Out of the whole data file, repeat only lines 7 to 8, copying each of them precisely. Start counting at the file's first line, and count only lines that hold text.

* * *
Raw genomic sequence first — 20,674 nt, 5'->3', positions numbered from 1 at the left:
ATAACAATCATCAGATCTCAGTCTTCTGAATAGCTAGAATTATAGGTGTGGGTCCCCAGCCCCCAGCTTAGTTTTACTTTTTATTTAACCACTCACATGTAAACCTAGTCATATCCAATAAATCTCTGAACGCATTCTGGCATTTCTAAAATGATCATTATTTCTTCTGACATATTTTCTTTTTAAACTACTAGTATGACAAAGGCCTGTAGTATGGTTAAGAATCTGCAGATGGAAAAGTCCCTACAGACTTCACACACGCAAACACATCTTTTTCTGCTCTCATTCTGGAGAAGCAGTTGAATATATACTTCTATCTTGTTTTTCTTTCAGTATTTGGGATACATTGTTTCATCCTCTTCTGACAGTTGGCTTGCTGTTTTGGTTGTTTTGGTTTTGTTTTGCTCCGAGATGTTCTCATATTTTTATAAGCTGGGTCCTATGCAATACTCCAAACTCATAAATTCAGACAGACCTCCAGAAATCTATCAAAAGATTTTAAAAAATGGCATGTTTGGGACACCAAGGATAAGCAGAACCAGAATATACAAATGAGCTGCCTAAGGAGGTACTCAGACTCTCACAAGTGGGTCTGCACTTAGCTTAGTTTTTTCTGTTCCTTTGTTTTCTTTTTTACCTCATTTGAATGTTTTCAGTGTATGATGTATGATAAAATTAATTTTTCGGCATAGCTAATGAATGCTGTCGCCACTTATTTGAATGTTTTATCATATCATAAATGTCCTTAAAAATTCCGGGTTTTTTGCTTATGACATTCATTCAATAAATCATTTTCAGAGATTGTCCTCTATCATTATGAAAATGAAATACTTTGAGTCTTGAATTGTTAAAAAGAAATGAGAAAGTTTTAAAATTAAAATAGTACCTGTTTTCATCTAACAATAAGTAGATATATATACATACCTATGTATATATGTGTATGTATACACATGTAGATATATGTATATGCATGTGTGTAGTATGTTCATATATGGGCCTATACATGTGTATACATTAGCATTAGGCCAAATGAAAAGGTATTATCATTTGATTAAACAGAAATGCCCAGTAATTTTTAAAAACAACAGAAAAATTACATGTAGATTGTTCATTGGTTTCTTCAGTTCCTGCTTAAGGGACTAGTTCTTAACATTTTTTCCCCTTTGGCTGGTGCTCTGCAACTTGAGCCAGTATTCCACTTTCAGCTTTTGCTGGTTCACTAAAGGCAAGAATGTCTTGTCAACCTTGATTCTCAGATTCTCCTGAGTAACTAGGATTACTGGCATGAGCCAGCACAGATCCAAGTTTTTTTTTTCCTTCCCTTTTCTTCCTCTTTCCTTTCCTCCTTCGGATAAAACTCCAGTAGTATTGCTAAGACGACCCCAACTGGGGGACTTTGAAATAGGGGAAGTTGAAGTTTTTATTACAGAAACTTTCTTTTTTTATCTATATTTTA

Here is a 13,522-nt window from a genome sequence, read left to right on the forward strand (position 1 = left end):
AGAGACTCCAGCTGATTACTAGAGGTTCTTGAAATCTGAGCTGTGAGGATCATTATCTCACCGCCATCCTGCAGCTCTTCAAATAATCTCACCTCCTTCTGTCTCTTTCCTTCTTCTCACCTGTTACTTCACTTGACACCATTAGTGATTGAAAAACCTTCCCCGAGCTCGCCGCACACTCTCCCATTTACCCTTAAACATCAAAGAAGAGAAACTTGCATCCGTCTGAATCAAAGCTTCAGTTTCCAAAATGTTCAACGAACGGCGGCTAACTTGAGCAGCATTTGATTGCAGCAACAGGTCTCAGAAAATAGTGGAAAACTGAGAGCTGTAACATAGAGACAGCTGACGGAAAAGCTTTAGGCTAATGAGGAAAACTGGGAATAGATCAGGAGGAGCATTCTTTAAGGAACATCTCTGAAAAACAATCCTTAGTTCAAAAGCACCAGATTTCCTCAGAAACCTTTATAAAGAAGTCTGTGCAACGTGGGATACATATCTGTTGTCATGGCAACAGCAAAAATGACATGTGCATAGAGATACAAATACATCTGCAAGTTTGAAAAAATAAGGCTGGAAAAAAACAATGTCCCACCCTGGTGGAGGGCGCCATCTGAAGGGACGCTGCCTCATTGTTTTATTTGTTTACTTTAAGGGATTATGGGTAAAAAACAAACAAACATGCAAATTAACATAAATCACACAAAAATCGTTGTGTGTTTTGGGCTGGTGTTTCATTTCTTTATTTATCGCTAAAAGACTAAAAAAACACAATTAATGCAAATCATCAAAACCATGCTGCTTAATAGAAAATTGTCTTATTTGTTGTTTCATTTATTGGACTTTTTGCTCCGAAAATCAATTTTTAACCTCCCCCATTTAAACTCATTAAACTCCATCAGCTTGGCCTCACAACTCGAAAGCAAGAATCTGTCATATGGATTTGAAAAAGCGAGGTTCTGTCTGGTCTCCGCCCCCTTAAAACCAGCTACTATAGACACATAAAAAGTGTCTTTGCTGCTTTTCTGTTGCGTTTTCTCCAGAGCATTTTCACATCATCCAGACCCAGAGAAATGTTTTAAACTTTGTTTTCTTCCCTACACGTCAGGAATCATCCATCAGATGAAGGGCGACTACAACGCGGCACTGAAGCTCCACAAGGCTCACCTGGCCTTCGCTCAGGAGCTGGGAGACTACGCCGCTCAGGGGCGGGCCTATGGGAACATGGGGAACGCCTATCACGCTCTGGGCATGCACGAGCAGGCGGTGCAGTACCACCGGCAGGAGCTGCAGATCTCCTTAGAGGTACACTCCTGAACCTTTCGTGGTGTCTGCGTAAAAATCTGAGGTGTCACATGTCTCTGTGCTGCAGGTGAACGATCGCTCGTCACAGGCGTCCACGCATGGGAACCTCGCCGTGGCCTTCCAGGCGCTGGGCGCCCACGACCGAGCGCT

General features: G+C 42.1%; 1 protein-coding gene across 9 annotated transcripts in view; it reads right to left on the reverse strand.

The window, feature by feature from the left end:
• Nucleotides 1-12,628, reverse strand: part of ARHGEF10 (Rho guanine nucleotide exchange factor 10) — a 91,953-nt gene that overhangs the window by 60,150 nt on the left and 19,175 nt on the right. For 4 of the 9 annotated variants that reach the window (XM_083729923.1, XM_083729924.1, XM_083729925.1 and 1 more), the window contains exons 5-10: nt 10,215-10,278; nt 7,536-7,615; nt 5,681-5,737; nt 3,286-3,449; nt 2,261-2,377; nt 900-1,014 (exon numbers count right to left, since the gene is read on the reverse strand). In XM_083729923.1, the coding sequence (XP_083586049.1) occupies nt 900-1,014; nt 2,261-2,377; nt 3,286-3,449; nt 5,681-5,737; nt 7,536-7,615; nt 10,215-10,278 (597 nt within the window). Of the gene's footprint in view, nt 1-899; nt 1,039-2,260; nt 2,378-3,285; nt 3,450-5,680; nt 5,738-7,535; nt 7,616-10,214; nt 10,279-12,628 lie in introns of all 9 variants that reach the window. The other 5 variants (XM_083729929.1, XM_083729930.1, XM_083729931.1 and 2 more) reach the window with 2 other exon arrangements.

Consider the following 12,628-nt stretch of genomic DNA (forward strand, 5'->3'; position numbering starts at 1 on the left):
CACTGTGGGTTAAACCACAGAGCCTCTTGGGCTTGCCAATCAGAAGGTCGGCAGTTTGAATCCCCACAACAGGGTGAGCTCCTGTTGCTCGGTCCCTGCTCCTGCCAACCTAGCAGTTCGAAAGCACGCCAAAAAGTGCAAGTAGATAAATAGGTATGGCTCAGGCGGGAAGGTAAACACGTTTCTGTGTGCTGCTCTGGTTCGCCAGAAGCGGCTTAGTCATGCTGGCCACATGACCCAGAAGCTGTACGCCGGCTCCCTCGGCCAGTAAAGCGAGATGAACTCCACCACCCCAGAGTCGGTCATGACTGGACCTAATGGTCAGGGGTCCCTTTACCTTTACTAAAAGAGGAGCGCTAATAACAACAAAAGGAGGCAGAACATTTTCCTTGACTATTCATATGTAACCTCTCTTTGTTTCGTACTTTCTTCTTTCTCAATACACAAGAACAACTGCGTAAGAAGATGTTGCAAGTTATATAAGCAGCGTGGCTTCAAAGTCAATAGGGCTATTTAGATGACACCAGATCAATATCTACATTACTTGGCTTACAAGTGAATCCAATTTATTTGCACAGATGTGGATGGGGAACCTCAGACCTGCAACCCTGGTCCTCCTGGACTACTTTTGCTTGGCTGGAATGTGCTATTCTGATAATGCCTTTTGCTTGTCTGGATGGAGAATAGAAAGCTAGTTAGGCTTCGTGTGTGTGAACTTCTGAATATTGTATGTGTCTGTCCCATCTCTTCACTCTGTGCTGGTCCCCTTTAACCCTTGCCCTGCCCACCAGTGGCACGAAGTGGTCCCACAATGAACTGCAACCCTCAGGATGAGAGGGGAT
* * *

• Nucleotides 1-12,628, reverse strand: part of ARHGEF10 (Rho guanine nucleotide exchange factor 10) — a 91,953-nt gene that overhangs the window by 60,150 nt on the left and 19,175 nt on the right. For 4 of the 9 annotated variants that reach the window (XM_083729923.1, XM_083729924.1, XM_083729925.1 and 1 more), the window contains exons 5-10: nt 10,215-10,278; nt 7,536-7,615; nt 5,681-5,737; nt 3,286-3,449; nt 2,261-2,377; nt 900-1,014 (exon numbers count right to left, since the gene is read on the reverse strand). In XM_083729923.1, the coding sequence (XP_083586049.1) occupies nt 900-1,014; nt 2,261-2,377; nt 3,286-3,449; nt 5,681-5,737; nt 7,536-7,615; nt 10,215-10,278 (597 nt within the window). Of the gene's footprint in view, nt 1-899; nt 1,039-2,260; nt 2,378-3,285; nt 3,450-5,680; nt 5,738-7,535; nt 7,616-10,214; nt 10,279-12,628 lie in introns of all 9 variants that reach the window. The other 5 variants (XM_083729929.1, XM_083729930.1, XM_083729931.1 and 2 more) reach the window with 2 other exon arrangements.

Consider the following 12,628-nt stretch of genomic DNA (forward strand, 5'->3'; position numbering starts at 1 on the left):